• noitsnotme
    noitsnotme Posts: 912 Forumite
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    edited 28 February at 1:44PM
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    I made one sale on ebid in all the years I had listings on there 😆. Picked up a few bargain bits of scrap silver jewellery one year though.  That seller didn’t seem to realise the value of what they were selling. Ironically if they had listed it on eBay as an auction they probably would have sold it for twice as much.
  • RFW
    RFW Posts: 10,030 Forumite
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    I sold on OnBuy for a few years.  For early adopters they didn’t charge any listing or subscriptions fees, just final value fees.  That changed last year when they started charging subs and our sales had all but dried up so I stopped using them.  Our annual sales peaked at around £1500.  For comparison Etsy was around £25k for the same period.

    Another not so small marketplace that many people have never heard of is Fruugo.  They are U.K. based and are/were very popular in Scandinavian countries.  Our best year saw sales of around £20k but it has dwindled to not much now, mostly because other sellers based in countries we were doing best in undercut our prices and could offer cheaper shipping.

    I saw OnBuy was fairly well populated it just wasn't in my area. I'm in a fairly active category on Amazon but other sites tend not to pick up on it, Fruugo included when I last looked. Presumably because it's low priced items, which in a way makes sense but low price/high volume is a gateway to a lot more customers. As a seller I don't need to put my ad spend into making someone else's website successful. I'm also in a market that's substantially bigger in the UK than most other countries so overseas marketplaces don't pick it up either.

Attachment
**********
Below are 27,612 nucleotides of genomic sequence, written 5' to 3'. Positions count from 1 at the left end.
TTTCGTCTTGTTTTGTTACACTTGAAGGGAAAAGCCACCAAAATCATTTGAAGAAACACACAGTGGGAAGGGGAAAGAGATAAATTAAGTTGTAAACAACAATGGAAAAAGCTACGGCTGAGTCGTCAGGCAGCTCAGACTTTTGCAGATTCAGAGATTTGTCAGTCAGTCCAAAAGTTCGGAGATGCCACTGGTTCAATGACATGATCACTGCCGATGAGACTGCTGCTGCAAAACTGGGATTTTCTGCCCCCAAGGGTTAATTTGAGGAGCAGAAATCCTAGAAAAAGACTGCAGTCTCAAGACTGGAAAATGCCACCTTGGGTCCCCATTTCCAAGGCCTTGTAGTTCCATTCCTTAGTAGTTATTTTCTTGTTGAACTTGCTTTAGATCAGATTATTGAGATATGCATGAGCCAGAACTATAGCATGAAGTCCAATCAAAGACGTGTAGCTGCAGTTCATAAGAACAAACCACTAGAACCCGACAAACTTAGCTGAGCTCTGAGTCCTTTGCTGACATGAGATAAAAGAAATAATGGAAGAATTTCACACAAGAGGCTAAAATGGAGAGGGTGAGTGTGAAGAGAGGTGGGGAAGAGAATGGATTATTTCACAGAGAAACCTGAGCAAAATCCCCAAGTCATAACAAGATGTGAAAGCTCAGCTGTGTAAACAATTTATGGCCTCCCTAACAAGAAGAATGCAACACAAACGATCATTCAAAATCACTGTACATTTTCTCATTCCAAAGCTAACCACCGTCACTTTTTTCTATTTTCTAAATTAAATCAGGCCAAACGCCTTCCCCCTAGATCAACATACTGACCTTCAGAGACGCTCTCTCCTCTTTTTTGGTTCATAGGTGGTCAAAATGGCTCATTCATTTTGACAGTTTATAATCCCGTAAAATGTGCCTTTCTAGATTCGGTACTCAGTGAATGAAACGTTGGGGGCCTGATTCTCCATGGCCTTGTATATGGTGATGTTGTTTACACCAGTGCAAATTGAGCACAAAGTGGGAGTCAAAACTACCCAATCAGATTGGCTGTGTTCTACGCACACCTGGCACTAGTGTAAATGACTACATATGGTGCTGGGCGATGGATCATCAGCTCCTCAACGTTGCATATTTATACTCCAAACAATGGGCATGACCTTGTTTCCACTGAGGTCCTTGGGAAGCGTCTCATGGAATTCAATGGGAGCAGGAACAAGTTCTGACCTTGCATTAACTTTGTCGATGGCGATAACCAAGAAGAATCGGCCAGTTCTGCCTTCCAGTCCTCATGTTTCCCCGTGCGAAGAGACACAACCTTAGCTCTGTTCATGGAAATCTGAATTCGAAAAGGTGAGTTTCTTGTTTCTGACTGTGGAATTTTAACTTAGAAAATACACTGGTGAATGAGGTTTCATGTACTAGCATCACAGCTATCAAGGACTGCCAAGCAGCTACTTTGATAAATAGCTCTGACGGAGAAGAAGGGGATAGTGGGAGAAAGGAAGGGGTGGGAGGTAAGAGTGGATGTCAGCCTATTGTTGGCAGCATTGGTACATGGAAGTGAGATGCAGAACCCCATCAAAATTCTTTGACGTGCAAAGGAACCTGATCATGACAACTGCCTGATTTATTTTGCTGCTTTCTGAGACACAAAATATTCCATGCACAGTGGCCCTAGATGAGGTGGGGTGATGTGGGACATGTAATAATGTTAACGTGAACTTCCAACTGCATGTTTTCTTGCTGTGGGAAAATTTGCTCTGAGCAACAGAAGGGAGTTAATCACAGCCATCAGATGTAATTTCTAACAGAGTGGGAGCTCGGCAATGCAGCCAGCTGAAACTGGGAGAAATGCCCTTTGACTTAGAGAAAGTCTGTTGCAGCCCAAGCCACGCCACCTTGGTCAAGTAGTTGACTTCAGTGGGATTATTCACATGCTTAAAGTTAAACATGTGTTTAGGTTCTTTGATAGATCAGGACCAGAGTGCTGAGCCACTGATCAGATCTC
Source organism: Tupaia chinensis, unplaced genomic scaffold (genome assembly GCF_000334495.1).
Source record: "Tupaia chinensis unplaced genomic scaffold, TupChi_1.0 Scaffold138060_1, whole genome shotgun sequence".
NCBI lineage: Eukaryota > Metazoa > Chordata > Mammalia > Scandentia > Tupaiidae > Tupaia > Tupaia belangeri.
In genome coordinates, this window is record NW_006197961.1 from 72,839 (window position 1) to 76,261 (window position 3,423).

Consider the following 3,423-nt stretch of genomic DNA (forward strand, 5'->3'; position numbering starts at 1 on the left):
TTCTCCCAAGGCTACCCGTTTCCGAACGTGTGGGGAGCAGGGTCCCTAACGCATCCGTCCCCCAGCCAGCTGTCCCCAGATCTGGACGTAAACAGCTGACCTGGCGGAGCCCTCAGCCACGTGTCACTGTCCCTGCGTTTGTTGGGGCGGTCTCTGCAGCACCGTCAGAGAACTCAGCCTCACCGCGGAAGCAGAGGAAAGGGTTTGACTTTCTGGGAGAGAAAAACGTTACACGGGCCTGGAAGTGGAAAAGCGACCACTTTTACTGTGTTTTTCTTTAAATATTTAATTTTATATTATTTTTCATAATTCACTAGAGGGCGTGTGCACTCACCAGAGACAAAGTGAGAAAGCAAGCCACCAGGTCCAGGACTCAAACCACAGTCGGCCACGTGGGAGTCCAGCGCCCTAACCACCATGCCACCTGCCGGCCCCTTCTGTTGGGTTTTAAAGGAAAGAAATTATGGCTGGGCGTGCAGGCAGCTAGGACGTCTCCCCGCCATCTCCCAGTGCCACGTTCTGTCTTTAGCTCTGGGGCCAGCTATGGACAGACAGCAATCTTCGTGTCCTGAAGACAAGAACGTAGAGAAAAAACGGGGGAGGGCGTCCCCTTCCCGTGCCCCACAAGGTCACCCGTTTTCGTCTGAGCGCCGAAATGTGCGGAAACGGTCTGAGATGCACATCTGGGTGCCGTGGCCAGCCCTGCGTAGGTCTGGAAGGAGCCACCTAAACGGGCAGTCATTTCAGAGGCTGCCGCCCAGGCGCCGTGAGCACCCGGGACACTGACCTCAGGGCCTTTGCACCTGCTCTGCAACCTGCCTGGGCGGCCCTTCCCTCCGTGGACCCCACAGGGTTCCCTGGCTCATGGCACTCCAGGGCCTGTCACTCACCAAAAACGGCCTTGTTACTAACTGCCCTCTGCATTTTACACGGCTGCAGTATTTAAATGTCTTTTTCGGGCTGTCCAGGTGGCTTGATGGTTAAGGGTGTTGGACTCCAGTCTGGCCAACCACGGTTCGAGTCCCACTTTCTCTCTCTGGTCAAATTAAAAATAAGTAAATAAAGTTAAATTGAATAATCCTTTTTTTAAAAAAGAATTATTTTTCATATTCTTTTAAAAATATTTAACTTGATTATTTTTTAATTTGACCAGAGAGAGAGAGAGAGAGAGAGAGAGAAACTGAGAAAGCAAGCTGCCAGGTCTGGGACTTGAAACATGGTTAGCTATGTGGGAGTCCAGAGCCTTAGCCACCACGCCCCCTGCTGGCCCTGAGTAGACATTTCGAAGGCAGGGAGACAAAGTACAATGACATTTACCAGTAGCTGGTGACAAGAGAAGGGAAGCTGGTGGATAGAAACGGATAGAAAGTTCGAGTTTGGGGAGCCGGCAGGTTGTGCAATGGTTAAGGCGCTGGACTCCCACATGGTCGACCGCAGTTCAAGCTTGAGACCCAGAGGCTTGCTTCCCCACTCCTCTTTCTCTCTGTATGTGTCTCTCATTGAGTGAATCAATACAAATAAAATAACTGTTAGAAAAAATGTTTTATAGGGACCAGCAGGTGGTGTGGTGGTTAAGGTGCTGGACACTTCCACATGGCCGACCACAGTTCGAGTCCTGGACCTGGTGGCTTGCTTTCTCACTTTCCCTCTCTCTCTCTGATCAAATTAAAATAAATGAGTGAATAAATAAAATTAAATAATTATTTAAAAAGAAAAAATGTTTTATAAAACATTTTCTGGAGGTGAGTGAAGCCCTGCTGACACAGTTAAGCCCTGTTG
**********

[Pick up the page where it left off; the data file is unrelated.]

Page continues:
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  • GabbaGabbaHey
    GabbaGabbaHey Posts: 1,079 Forumite
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    Hello Dragons. Tonight I'm looking for one hundred million pounds for a 5% stake in my new company, which is going to be a competitor to eBay and Amazon...
    Philip
  • soolin
    soolin Posts: 72,337 Ambassador
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    RFW said:
    I sold on OnBuy for a few years.  For early adopters they didn’t charge any listing or subscriptions fees, just final value fees.  That changed last year when they started charging subs and our sales had all but dried up so I stopped using them.  Our annual sales peaked at around £1500.  For comparison Etsy was around £25k for the same period.

    Another not so small marketplace that many people have never heard of is Fruugo.  They are U.K. based and are/were very popular in Scandinavian countries.  Our best year saw sales of around £20k but it has dwindled to not much now, mostly because other sellers based in countries we were doing best in undercut our prices and could offer cheaper shipping.

    I saw OnBuy was fairly well populated it just wasn't in my area. I'm in a fairly active category on Amazon but other sites tend not to pick up on it, Fruugo included when I last looked. Presumably because it's low priced items, which in a way makes sense but low price/high volume is a gateway to a lot more customers. As a seller I don't need to put my ad spend into making someone else's website successful. I'm also in a market that's substantially bigger in the UK than most other countries so overseas marketplaces don't pick it up either.
    Which I think just goes to prove that different sites and business models suit different businesses. 

    What might suit me, and frankly that is still ebay, might not suit you and vice versa, so I agree with comments you have made in other threads that it is best to try and spread sales a bit rather than stick to just one site.